In The Good Nurse, you play Charles Cullen, a nurse who may have killed as many as 400 people, making him the most prolific serial killer in American history. Are you a fan of true crime dramas?
I’m not. I know the world is obsessed with true crime, but I have a slightly moral opinion of fetishizing killers. Our film is not just about this monster—it’s about the hero who stopped him. And she stopped him by using compassion and empathy rather than through violence. That felt like an important message.
No one knows exactly why Charles Cullen killed all those people. Was that frustrating for you?
He never expressed why, and when I read the script, I was like, “Why?!” It’s a human instinct to need to know why, so we can look at the murderer and go, “Well, he had this happen to him, and I’m nothing like that, so it would never happen to me.”
You’re so likable as a performer and as a person. Was it hard to take on the mantle of a sociopathic serial killer and live with that every day?
Eddie Redmayne turned in one of the subtler but ultimately shocking serial killer portrayals, starring with Jessica Chastain in the Tobias Lindholm-directed Netflix drama The Good Nurse. In the movie based on actual events, Redmayne’s Charlie Cullen goes from a non-descript night nurse who becomes a lifesaving friend to co-worker Amy Loughren (Jessica Chastain), until she realized her pal might be killing patients who should be recovering. He would ultimately confess to killing about 40 people, and drew 18 executive life sentences, while the hospital administrators who quietly dismissed him even though they had their suspicions were not punished for the cover-up.
In Redmayne, this is the kind of versatility you might expect from an actor who’s won the Oscar, Tony, Golden Globe, BAFTA and two Laurence Oliver awards and in turns such as Cabaret onstage, and The Trial of the Chicago 7. Here, Redmayne discusses the opinions he formed playing a serial killer who was not at all the cinematic Hannibal Lecter prototype, and which has put him squarely back in the awards conversation.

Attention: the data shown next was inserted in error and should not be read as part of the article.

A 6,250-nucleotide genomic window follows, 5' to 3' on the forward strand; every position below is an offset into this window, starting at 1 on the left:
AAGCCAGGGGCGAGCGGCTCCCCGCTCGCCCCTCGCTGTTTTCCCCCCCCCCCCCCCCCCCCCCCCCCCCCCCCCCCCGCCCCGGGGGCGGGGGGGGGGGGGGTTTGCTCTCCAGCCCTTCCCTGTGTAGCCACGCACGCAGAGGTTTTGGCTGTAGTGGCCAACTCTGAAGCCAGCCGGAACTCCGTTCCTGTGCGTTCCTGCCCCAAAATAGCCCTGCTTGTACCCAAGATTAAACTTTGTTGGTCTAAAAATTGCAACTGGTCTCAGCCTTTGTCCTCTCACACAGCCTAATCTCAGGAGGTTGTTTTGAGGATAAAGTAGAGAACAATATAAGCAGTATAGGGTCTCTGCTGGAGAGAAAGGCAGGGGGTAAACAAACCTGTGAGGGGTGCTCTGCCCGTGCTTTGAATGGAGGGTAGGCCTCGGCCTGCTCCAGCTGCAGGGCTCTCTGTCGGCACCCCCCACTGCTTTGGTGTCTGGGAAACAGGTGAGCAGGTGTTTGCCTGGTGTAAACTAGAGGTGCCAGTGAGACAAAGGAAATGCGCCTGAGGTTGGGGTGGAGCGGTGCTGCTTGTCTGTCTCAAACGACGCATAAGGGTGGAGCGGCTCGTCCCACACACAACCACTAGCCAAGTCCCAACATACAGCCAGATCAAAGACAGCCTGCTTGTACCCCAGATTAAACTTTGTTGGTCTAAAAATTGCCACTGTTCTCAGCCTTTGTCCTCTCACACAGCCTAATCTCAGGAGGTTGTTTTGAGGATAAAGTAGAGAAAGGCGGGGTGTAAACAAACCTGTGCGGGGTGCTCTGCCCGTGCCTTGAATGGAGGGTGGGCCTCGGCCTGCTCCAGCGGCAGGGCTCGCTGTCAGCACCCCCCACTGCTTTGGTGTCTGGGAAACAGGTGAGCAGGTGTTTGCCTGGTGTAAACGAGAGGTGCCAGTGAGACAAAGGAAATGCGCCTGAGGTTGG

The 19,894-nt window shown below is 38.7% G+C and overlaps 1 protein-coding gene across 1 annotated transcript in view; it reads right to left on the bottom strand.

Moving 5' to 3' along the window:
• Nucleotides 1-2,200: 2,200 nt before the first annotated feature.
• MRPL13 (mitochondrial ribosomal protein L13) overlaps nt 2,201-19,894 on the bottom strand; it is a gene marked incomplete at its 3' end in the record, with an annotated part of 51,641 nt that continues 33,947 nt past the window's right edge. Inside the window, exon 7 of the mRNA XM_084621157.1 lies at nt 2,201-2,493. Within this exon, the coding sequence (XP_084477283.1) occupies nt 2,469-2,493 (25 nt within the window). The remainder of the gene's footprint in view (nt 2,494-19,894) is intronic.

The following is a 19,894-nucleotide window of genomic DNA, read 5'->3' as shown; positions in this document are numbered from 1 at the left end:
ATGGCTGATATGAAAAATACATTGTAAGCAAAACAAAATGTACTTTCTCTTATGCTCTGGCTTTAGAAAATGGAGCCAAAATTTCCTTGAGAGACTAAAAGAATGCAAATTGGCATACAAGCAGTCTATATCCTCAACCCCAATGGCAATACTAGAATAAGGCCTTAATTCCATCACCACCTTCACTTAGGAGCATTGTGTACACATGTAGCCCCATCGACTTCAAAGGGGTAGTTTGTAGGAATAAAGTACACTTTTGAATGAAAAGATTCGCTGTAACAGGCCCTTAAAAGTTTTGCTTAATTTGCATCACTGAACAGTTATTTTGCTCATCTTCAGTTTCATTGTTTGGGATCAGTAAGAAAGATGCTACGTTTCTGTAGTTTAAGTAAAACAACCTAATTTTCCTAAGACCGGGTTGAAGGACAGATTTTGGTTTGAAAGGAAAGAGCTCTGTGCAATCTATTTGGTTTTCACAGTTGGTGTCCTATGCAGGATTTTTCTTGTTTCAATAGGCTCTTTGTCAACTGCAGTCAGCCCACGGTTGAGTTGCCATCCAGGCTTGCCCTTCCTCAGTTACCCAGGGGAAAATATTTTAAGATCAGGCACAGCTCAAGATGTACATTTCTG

DEADLINE: We’ve seen many serial killer portrayals, but few as subtle as the one you turned in on The Good Nurse. What was your view of Charlie Cullen going into this when you played him?
EDDIE REDMAYNE: What Charlie did was monstrous and indefensible, but when you’re playing someone who’s done horrific things you have to try not to judge them in those terms. My view on him was massively colored by the real Amy Loughren, who I got to spend time with on Zoom before we started shooting. The thing that she really made a point of reaffirming was, this was two different human beings.
When she met her friend, he was this kind, gentle, compassionate, quite funny, self-deprecating man who saved her life. Later, she twice met a different human being, and something in his eyes made him an arrogant, unrecognizable human. Once was in the restaurant, in a diner, and then once was in the interrogation room. She believed it was a dissociative personality, and that was really interesting to me because that meant that it was about playing the truth of what that friendship was. More tricky was finding this other side, this furious, arrogant side to him. Both Amy and Charles Graeber, who wrote the book, and in Krysty’s script described this moment of one eye dislodging, as it were, going off in a different direction during conversation. That was very disconcerting.